New Delhi gang-rapist: She shouldn’t have fought back
New Delhi — One of the men convicted of raping and killing a woman in a brutal 2012 gang attack on a New Delhi bus said in a TV documentary that if their victim had not fought back she would not have been killed.
Instead, the 23-year-old woman should have remained silent, said Mukesh Singh, who was driving the bus for much of the time that the woman was being attacked.
“Then they would have dropped her off after ‘doing her,’” he said in a documentary being released next week. The filmmakers released transcripts of the interview, which was recorded in 2013, on Tuesday.
“A girl is far more responsible for rape than a boy,” he said, according to the transcripts. “A decent girl won’t roam around at 9 o’clock at night …. Housework and housekeeping is for girls, not roaming in discos and bars at night doing wrong things, wearing wrong clothes.”
The woman and her friend were returning home from seeing a movie at an upscale mall when they were tricked by the men into getting on the bus, which they’d taken out for a joyride. The attackers beat her friend and took turns raping the woman. They penetrated her with a rod, leaving severe internal injuries that caused her death.
Singh and three other men were convicted in a fast-track court in 2013. They confessed to the attack but later retracted their confessions, saying they’d been tortured into admitting their involvement. The appeals against their death sentences are pending in the Supreme Court.
India, where many people have long believed that women are responsible for rape, was shocked into action after the attack. The government rushed legislation doubling prison terms for rapists to 20 years and criminalizing voyeurism, stalking and the trafficking of women. The law also makes it a crime for police officers to refuse to open cases when complaints are made.
In the interview, Singh suggested that the attack was to teach the woman and her male friend a lesson that they should not have been out late at night. He also reiterated that rape victims should not fight back: “She should just be silent and allow the rape.”
The death penalty, he said, would make things even more dangerous for women. “Now when they rape, they won’t leave the girl like we did. They will kill her,” Singh said.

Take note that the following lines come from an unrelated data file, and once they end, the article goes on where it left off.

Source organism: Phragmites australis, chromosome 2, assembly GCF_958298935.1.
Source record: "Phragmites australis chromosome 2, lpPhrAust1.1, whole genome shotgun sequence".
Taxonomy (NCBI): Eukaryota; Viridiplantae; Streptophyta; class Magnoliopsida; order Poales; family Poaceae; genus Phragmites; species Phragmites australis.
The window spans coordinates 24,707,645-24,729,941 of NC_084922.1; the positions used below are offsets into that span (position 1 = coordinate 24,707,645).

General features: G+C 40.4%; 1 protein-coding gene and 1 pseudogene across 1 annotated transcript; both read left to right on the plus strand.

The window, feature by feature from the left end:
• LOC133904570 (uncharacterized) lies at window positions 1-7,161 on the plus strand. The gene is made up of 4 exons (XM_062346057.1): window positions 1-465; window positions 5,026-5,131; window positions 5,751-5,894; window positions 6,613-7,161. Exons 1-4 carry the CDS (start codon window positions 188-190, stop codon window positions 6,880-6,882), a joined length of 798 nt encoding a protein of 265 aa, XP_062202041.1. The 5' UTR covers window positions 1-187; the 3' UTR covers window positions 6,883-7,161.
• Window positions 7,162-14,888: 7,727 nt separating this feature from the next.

Singh’s interview is from the documentary “India’s Daughter” by British filmmaker Leslee Udwin. It will be shown on March 8, International Women’s Day, in India, Britain, Denmark, Sweden and several other countries.
Jagmati Sangwan, general secretary of the All India Democratic Women’s Association, said Singh in his comments showed no remorse for the crime.
Changing the mindset in India is not easy, with many politicians and religious leaders encouraging conservative forces by dictating how women should dress and enforcing strict social norms about gender roles, she said.
“The solution (lies) in more and more women taking up jobs in various fields and the government creating an environment of safety and security for them in trains, buses and public places,” Sangwan said.
A spokesman at the New Delhi jail objected to the filmmakers releasing the documentary without their approval.
A spokesman for Tihar Jail, where the interview was filmed, said Udwin had agreed to allow them to screen the footage before it was released.
“We want to see the documentary as it can be screened only after it was approved by authorities,” said jail spokesman Mukesh Prasad.
Udwin, however, said she had obtained necessary clearances from jail authorities as well as India’s home ministry for her documentary and for interviewing the convicts in the prison.
“I had first submitted an unedited version of the documentary and later an edited version as demanded by prison authorities,” Udwin told reporters in New Delhi.
She expressed surprise at the jail spokesman’s claim and said she had not received any communication from prison authorities on those lines.